The historical-cultural analyses. Having divided the Old World civilizations into four zones along conventional and reasonable lines (Europe, the Levant, India, the Far East), and claiming that they each have very distinct and persistent types of mythology and religion, Campbell runs into the obvious problem of their borrowing religions from each other (Christianity in Europe, Buddhism in East Asia, Islam in India). This is explained away in two main ways: either what looks like borrowing is really a profound transformation of the inner (and unobservable) content; or else there was a ``pseudomorphism'', and what was borrowed was alien and unnatural and made everyone very unhappy, at least until it could be re-shaped into something native. The combination of Spengler and Mr. Pickwick is not a happy one.
Archetypes. I know of only one systematic attempt to test the idea that myths are archetypal symbols: that of G. S. Kirk, reported in his book Myth: Its Meaning and Functions in Ancient and Other Cultures (University of California Press, 1973). This looked at the Greek myths, which, given Jung's being a Greek-intoxicated man, ought to be an unusually favorable case: nonetheless they are not important in the myths. (The evidence is naturally somewhat lengthy; see Kirk's book, or his later Nature of the Greek Myths.)
The reliance on psychoanalysis. I've dilated upon why psychoanalysis is supremely untrustworthy elsewhere; and of course Campbell's work relies crucially on Jungian psychoanalysis.
Now, if Campbell was trying to convey something ineffable of spiritual value, this quite misses the point. But remember his marvellous story about the Shinto priest: ``We don't have theology. We dance.'' Campbell did not dance: he wrote, and learned works at that. He seems for all the world to have been trying to say true, non-vacuous things about how people talk and act and believe, and how they have done so in the past. Alas, his major ideas aren't even wrong, and he built upon a solid core of vacuity. Given his marvellous range of interests, deep feeling for history, and superb writing, we can say of him what Nietzsche said of Emerson: what a loss that he never had a truly scientific education! (Or that it didn't stick.) ``In him, we have lost a philosopher.'' (I should say that I ought to be grateful to him if for no other reason than that he led me to read Uncle Fritz.)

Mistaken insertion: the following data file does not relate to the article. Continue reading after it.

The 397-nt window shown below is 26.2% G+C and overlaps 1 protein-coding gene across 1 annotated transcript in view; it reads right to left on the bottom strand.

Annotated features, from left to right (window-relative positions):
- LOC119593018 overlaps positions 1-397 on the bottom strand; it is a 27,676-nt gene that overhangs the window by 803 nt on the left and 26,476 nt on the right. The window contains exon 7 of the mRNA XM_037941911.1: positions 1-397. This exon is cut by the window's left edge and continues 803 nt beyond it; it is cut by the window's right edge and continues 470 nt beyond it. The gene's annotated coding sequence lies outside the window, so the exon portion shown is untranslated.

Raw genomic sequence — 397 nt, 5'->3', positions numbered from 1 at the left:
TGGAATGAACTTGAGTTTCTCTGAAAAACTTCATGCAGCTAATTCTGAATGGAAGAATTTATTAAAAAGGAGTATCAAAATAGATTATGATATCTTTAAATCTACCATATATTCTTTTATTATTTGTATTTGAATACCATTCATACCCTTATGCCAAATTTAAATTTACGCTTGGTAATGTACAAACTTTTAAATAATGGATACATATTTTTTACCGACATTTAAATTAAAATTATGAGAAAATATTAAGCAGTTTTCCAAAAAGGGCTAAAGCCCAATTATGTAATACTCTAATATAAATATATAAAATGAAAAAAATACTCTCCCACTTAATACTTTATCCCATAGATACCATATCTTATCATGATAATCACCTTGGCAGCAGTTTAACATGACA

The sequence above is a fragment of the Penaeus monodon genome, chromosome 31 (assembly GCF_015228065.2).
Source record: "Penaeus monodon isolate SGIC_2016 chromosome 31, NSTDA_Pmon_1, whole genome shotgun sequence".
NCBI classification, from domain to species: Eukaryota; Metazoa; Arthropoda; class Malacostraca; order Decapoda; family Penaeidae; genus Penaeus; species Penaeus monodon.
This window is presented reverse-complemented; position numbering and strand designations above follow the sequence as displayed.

I have no idea whether he was an anti-semite in private life, having examined none of the relevant evidence, or even the accusing articles. In his writings, he's as opposed to Christianity as to Judaism, and for about the same reasons, so ``anti-semitic'' hardly seems like an appropriate adjective. ``Anti-monotheist'' might do better. His personal politics were however definitely very right-wing; he was, for instance, opposed to the US entering World War II --- at least on the side that we did.
- Joseph Campbell
- The Hero with a Thousand Faces
- The Masks of God (4 vols.: Primitive, Oriental, Occidental and Creative Mythology)
- Brendan Gill, ``The Faces of Joseph Campbell,'' New York Review of Books 28 September 1989
People tell me I should include a link to The Joseph Campbell Foundation, but I can never connect to the site.
- To read:
- Sharon Churcher, Penthouse, April 1990
- Wendy Doniger, New York Times Book Review 2 February 1992
- Robert Ellwood, The Politics of Myth: A Study of C. G. Jung, Mircea Eliade, and Joseph Campbell
- Mary Lefkowitz, American Scholar, Summer 1990